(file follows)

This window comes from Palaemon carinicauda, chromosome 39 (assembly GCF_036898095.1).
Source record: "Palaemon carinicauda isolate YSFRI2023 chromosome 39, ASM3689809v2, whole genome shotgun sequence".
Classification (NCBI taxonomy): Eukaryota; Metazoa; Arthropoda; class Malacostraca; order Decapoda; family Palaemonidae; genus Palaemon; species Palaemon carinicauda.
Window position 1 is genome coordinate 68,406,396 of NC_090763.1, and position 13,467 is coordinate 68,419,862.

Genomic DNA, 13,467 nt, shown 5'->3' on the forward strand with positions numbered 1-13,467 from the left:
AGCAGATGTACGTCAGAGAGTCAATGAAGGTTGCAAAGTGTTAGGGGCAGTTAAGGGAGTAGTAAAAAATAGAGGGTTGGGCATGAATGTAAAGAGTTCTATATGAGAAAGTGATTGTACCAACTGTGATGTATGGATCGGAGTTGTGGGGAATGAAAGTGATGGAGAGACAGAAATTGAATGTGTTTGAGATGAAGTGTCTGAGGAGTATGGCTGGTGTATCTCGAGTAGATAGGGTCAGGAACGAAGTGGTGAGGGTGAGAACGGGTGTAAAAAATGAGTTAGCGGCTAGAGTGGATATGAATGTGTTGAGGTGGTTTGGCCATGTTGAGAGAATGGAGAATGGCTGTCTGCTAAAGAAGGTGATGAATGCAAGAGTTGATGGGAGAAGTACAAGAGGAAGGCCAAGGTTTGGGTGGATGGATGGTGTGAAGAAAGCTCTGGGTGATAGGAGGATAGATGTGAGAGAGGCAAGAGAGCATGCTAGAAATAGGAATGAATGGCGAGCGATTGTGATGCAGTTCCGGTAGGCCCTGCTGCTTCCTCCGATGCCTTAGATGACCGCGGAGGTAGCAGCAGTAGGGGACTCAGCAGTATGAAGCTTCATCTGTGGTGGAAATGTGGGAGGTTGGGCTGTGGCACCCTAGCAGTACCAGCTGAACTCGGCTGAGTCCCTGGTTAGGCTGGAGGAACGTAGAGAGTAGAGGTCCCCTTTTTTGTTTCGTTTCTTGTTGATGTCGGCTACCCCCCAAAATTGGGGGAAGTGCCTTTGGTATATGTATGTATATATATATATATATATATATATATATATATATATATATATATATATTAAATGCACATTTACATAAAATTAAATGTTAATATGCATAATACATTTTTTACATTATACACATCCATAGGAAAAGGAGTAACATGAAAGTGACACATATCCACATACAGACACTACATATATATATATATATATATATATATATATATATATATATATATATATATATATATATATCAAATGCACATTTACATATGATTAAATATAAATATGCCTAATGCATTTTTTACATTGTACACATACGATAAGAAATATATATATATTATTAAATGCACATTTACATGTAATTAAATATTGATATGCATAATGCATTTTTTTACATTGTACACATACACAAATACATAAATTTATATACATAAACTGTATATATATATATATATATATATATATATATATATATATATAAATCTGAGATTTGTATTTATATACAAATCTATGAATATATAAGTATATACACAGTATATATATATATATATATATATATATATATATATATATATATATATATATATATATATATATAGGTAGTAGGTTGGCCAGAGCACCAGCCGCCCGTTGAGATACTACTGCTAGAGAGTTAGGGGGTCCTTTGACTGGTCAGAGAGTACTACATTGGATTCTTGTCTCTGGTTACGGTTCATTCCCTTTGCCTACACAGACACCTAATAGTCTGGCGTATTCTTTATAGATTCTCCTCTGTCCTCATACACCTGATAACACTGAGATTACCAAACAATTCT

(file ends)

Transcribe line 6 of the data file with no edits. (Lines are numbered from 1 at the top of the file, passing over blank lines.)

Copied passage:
AGCAGATGTACGTCAGAGAGTCAATGAAGGTTGCAAAGTGTTAGGGGCAGTTAAGGGAGTAGTAAAAAATAGAGGGTTGGGCATGAATGTAAAGAGTTCTATATGAGAAAGTGATTGTACCAACTGTGATGTATGGATCGGAGTTGTGGGGAATGAAAGTGATGGAGAGACAGAAATTGAATGTGTTTGAGATGAAGTGTCTGAGGAGTATGGCTGGTGTATCTCGAGTAGATAGGGTCAGGAACGAAGTGGTGAGGGTGAGAACGGGTGTAAAAAATGAGTTAGCGGCTAGAGTGGATATGAATGTGTTGAGGTGGTTTGGCCATGTTGAGAGAATGGAGAATGGCTGTCTGCTAAAGAAGGTGATGAATGCAAGAGTTGATGGGAGAAGTACAAGAGGAAGGCCAAGGTTTGGGTGGATGGATGGTGTGAAGAAAGCTCTGGGTGATAGGAGGATAGATGTGAGAGAGGCAAGAGAGCATGCTAGAAATAGGAATGAATGGCGAGCGATTGTGATGCAGTTCCGGTAGGCCCTGCTGCTTCCTCCGATGCCTTAGATGACCGCGGAGGTAGCAGCAGTAGGGGACTCAGCAGTATGAAGCTTCATCTGTGGTGGAAATGTGGGAGGTTGGGCTGTGGCACCCTAGCAGTACCAGCTGAACTCGGCTGAGTCCCTGGTTAGGCTGGAGGAACGTAGAGAGTAGAGGTCCCCTTTTTTGTTTCGTTTCTTGTTGATGTCGGCTACCCCCCAAAATTGGGGGAAGTGCCTTTGGTATATGTATGTATATATATATATATATATATATATATATATATATATATATATATATATTAAATGCACATTTACATAAAATTAAATGTTAATATGCATAATACATTTTTTACATTATACACATCCATAGGAAAAGGAGTAACATGAAAGTGACACATATCCACATACAGACACTACATATATATATATATATATATATATATATATATATATATATATATATATATATATATATATCAAATGCACATTTACATATGATTAAATATAAATATGCCTAATGCATTTTTTACATTGTACACATACGATAAGAAATATATATATATTATTAAATGCACATTTACATGTAATTAAATATTGATATGCATAATGCATTTTTTTACATTGTACACATACACAAATACATAAATTTATATACATAAACTGTATATATATATATATATATATATATATATATATATATATATAAATCTGAGATTTGTATTTATATACAAATCTATGAATATATAAGTATATACACAGTATATATATATATATATATATATATATATATATATATATATATATATATATATATATATATATAGGTAGTAGGTTGGCCAGAGCACCAGCCGCCCGTTGAGATACTACTGCTAGAGAGTTAGGGGGTCCTTTGACTGGTCAGAGAGTACTACATTGGATTCTTGTCTCTGGTTACGGTTCATTCCCTTTGCCTACACAGACACCTAATAGTCTGGCGTATTCTTTATAGATTCTCCTCTGTCCTCATACACCTGATAACACTGAGATTACCAAACAATTCT